[Epley] showed some 145 volunteers a strong argument in favour of affirmative action (it counters workplace biases) and a weak argument opposing it (it raises uncomfortable issues). Others heard a strong argument against (reverse discrimination) and a weak argument for (Britney and Paris agree!). The recruits did concur that the allegedly stronger argument was indeed stronger. Those who read the overall positive propaganda were not only more supportive of affirmative action but more likely to think that God would be in the pro-camp too.
These results do not support the Sockpuppet Hypothesis. If God is morally omniscient, then a convincing argument for (or against) affirmative action is also a convincing argument for the view that God believes affirmative action is a good (or bad) thing. Thus, we should expect precisely these results even if we assume that the Sockpuppet Hypothesis is false.
Epley’s study does contain some evidence for the Sockpuppet Hypothesis. Apparently, when people are thinking about their own moral beliefs, their brains light up in a certain way (as shown by an fMRI scanner). When they are thinking about God’s moral beliefs, their brains light up in a similar pattern. But when they are thinking about other people’s moral beliefs, their brains exhibit a different pattern. This makes it look as if your brain is doing just the same thing whether it is forming moral judgments or speculating about God’s beliefs. This would be hard to explain without the Sockpuppet Hypothesis.
But I don’t think we should put much stock in the Sockpuppet Hypothesis on the basis of fMRI readings alone. I think we just don’t know enough about how brains work; and the inference “Pattern X occurs when doing mental task Y, and Pattern X occurs when doing mental task Z; therefore task Y and task Z are the same task” is obviously too crude. But this does look like an interesting first step toward evidence for the Sockpuppet Hypothesis.
Here are some ideas for further experiments that could yield more evidence about the Sockpuppet Hypothesis:
(1) Find out whether people think God’s beliefs are consistent with the collection of all their moral beliefs. Most people do not regard themselves as morally omniscient — if you ask any given person whether she has any mistaken moral beliefs, she’ll probably say yes (if she gives the question any serious thought). Given this, and given the assumption that God is morally omniscient, you’d expect people to believe that some of their moral beliefs are inconsistent with God’s beliefs. (Of course, they wouldn’t know precisely which of their moral beliefs are inconsistent with God’s beliefs — otherwise they’d abandon those beliefs.) However, if the Sockpuppet Hypothesis is correct, then people might think that their beliefs are fully consistent with God’s beliefs (in the same way that a ventriloquist would expect her dummy to agree with her about everything). So, if religious believers generally believe (and act as if) all of their beliefs are consistent with God’s beliefs, that would be pretty good evidence for the Sockpuppet Hypothesis.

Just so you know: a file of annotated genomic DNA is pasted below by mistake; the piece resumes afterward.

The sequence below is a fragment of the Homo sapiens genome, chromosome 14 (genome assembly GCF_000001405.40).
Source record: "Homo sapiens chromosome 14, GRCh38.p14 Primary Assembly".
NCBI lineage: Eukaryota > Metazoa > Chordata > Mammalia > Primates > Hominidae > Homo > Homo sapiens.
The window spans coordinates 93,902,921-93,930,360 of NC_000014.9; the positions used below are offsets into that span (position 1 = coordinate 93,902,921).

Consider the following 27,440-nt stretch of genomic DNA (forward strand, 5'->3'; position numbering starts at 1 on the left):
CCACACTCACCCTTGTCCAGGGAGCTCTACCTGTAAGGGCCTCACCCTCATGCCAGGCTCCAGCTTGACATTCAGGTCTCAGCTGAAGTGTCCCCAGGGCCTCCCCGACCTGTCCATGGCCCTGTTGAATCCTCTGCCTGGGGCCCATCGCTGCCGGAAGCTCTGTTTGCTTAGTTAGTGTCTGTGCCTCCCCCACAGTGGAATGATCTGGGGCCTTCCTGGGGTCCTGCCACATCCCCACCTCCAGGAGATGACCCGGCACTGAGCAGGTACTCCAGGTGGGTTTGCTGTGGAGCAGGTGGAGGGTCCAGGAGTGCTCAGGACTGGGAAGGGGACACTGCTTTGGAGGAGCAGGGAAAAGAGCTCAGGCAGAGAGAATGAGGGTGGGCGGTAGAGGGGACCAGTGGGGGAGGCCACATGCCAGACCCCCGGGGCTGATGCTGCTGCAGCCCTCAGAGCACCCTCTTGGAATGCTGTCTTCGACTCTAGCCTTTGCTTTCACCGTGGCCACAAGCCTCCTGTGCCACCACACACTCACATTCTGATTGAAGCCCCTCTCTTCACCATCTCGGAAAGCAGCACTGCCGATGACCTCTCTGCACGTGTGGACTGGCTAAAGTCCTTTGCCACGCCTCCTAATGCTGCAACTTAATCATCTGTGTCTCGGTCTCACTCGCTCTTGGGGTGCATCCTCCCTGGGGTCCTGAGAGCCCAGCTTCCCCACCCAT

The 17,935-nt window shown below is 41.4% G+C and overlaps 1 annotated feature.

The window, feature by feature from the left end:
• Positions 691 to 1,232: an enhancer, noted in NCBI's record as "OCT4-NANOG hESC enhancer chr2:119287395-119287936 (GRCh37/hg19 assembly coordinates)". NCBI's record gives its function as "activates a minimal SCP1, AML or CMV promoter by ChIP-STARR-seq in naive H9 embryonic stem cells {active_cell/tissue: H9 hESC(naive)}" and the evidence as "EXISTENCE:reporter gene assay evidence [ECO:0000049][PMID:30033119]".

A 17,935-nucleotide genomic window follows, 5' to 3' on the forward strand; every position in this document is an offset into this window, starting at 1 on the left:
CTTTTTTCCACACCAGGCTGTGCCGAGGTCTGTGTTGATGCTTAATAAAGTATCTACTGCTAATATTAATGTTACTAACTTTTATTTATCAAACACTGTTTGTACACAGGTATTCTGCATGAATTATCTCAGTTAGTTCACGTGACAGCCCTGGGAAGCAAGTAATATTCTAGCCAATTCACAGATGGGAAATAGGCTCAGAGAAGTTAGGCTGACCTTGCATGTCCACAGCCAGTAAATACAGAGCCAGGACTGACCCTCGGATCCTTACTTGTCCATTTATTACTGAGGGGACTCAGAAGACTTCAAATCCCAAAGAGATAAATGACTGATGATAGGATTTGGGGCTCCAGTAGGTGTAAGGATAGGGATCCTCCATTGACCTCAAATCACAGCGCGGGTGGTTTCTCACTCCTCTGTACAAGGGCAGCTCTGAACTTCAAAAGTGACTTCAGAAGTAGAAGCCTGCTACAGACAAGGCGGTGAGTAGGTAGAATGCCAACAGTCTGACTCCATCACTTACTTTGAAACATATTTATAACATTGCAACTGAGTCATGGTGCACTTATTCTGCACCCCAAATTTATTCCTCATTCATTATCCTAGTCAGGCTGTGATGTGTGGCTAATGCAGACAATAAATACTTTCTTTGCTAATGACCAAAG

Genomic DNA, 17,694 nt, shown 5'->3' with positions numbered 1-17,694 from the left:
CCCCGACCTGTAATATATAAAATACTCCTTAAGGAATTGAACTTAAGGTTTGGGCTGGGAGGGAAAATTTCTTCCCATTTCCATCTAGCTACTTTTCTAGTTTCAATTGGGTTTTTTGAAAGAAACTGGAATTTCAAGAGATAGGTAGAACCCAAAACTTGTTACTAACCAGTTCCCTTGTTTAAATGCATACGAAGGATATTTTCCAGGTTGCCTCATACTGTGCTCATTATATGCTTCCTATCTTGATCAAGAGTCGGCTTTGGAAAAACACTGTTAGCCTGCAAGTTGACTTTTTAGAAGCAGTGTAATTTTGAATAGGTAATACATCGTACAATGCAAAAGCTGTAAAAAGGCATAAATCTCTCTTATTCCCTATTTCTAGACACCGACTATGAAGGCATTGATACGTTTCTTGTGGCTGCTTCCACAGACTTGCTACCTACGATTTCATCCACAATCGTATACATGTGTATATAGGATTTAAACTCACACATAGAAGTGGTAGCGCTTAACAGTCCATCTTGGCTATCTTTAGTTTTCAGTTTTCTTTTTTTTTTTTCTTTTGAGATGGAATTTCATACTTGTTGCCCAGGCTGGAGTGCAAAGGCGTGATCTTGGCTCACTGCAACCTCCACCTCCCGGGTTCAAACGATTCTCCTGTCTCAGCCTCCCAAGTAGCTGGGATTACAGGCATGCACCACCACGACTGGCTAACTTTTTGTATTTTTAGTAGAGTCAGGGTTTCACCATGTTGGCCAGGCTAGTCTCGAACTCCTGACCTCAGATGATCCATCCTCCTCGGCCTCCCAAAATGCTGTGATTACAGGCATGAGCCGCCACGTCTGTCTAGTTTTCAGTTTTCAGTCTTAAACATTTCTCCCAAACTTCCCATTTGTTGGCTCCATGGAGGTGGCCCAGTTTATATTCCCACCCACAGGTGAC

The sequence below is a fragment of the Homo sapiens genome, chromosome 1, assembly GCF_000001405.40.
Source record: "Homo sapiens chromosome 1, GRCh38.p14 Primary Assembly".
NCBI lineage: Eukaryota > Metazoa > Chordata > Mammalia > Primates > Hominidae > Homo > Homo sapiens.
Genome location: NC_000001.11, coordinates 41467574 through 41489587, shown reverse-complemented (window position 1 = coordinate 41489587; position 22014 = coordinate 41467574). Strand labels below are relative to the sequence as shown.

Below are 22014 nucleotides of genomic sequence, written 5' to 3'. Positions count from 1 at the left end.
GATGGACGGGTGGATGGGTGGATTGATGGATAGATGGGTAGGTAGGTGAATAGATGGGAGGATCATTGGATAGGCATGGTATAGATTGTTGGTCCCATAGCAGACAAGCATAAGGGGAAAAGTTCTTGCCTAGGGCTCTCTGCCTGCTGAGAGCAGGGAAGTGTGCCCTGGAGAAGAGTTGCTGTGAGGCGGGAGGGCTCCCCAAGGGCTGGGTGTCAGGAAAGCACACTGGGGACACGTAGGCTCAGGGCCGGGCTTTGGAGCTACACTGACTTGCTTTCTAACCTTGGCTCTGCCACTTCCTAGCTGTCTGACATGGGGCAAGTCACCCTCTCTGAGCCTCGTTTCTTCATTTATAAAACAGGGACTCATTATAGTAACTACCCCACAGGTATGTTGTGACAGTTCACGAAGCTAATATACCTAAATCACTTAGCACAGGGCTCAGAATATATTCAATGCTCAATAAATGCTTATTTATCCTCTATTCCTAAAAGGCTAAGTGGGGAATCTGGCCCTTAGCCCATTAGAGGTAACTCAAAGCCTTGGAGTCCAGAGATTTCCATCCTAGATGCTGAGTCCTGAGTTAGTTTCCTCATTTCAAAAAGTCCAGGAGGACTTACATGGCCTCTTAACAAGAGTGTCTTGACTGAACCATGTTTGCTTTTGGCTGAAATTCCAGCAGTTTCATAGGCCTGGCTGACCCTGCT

(2) Ask people what the Ideal Observer thinks, and watch what their brains do in ye olde fMRI scanner. The Ideal Observer, like God, is (in some versions) morally omniscient, but the Ideal Observer is a purely hypothetical entity and has no religious role or overtone. Suppose that, when you’re thinking about the Ideal Observer’s beliefs, your brain lights up in a different pattern than when you’re thinking about God’s beliefs. That might be evidence that the assumption of God’s moral omniscience can’t fully explain what’s going on when believers think about God’s attitudes. In that case, you might need to go to something like the Sockpuppet Hypothesis.
Neuroethics: Ethics and the Sciences of the Mind
By Neil Levy, University of Melbourne (December 2008)
Morality and Religion
By Tim Mawson, St Peter’s College (December 2009)
Following God without Belief: Moral Objections to Agnostic Religious Commitment
By Samantha Corte (February 2008)